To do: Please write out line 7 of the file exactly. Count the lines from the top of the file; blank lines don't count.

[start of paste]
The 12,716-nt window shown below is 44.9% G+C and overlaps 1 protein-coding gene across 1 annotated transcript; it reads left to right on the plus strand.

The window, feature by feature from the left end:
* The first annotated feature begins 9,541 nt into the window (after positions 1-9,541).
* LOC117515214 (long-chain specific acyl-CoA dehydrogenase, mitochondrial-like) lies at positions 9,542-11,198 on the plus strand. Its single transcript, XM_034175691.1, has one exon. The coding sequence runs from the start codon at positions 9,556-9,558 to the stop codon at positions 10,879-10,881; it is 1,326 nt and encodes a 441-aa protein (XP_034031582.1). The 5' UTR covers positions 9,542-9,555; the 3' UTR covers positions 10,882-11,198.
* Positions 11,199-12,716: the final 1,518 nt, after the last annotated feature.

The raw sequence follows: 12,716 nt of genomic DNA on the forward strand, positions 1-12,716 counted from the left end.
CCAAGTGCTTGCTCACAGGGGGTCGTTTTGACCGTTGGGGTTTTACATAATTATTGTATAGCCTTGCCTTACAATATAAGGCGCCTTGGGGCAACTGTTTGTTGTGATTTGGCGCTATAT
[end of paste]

CCAAGTGCTTGCTCACAGGGGGTCGTTTTGACCGTTGGGGTTTTACATAATTATTGTATAGCCTTGCCTTACAATATAAGGCGCCTTGGGGCAACTGTTTGTTGTGATTTGGCGCTATAT